Children’s pandemic mental health linked to family finances
By Chloe Tenn
Financial disruption as a result of pandemic containment policies in the United States adversely influenced children’s mental health, according to a new study co-led by Weill Cornell Medicine and Columbia University investigators. Mitigating these economic effects may help protect children’s well-being if strict containment policies are needed in the future, according to the investigators.
The study, published March 13 in JAMA Network Open, examined the relationship between school and financial disruptions to children’s sleep and mental health during COVID-19, accounting for a variety of pandemic-related policies. This work builds upon a previous publication by lead author Yunyu Xiao, assistant professor of population health sciences at Weill Cornell Medicine, senior author Dr. J. John Mann, the Paul Janssen Professor of Translational Neuroscience (in psychiatry and radiology) at Columbia, and colleagues reporting that children’s psychological status was influenced by socioeconomic factors such as access to health care, food insecurity and vaccination rates.
“Children’s mental health and exposure to stress in early life may have a long-term impact in later life,” Xiao said. “Simultaneously, containment policies are necessary as an emergency strategy in a pandemic to prevent disease transmission.
“We need to understand the impact of these policies on children’s mental health to better inform public policy and prepare for public health emergencies,” she said, “so when we do have containment policies in place, we can mitigate their effects.”
In the new study, Xiao, Mann and investigators at the University of California, Berkeley (Timothy Brown, Lonnie Snowden and Julian Chun-Chung Chow), conducted a nationwide study on 6,030 children between 10 to 13 years old. They used data from the NIH-funded Adolescent Brain Cognitive Development Study, a long-term study of children’s mental health across 21 U.S. cities, and surveyed children and their guardians about mental health and sleep between 2020 and 2021. The team also collected information on COVID-19 policy, COVID-19 incidence and unemployment rates to measure the relationship between children’s mental health outcomes and these factors during the pandemic.
The team found that financial disruption, such as parents losing their jobs or experiencing decreased wages, was associated with an increase in stress, sadness and COVID-19-related worry – but had no association with sleep – in the children surveyed. School disruption was not associated with changes in mental health or sleep, surprising the researchers. One possible explanation for this unexpected result is that more protective factors, such as increased parental care at home during lockdown, would help with mental health, Xiao said.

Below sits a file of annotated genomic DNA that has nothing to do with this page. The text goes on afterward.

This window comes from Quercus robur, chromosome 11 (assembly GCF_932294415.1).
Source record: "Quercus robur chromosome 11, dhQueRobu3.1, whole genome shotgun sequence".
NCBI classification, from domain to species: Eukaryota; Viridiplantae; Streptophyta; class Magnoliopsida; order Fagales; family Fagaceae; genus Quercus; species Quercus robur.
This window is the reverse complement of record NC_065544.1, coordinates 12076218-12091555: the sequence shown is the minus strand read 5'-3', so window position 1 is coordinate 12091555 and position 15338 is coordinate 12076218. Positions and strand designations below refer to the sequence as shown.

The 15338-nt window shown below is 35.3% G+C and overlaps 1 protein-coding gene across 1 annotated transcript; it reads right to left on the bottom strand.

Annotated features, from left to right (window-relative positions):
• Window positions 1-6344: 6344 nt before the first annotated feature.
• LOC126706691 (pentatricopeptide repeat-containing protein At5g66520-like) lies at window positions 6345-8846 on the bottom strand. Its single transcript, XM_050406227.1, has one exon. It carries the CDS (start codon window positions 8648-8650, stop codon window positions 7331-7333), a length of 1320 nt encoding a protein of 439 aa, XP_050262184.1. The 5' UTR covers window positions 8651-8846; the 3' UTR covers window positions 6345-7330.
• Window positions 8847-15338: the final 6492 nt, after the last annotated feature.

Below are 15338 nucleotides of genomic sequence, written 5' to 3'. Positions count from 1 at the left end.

“Previous research has examined the associations of the COVID-19 pandemic on mental health, but little information has been published on its causal effects on children,” Mann said. “This study is the first longitudinal observational study in children to estimate bias-corrected associations of school and financial disruptions with mental health and sleep.”
The study team comprised investigators with wide-ranging expertise. Brown and Snowden brought insights into health service research, particularly disparities in access to health care. Chow contributed expertise on the social welfare needs of children from underrepresented communities, and Mann offered critical insights for clinical implications.
“The findings of this study highlight the adverse impact of financial disruption on children’s mental health, emphasizing the need to address economic, environmental, physical and mental health impacts of the COVID-19 pandemic, and underscores the importance of a multidisciplinary approach in developing evidence-based policymaking,” said Jyotishman Pathak, chief of the Division of Health Informatics and the Frances and John L. Loeb Professor of Medical Informatics at Weill Cornell Medicine.
Xiao plans to continue this research with a focus on those facing health disparities. She highlighted the need for research on the impact of pandemic-related hate and racism on the mental health of Asian Americans. She also wants to assess the impact of the COVID-19 policy on suicide and establish collaborations with community organizations to address social needs during a pandemic.
“We must not only take care of clinical needs but also study other factors that affect people,” she said. “To conduct the best science aimed at improving lives, we need to develop holistic public health approaches that go beyond treating biological causes of illness and addressing the social determinants of health.”
Chloe Tenn is a freelance writer for Weill Cornell Medicine.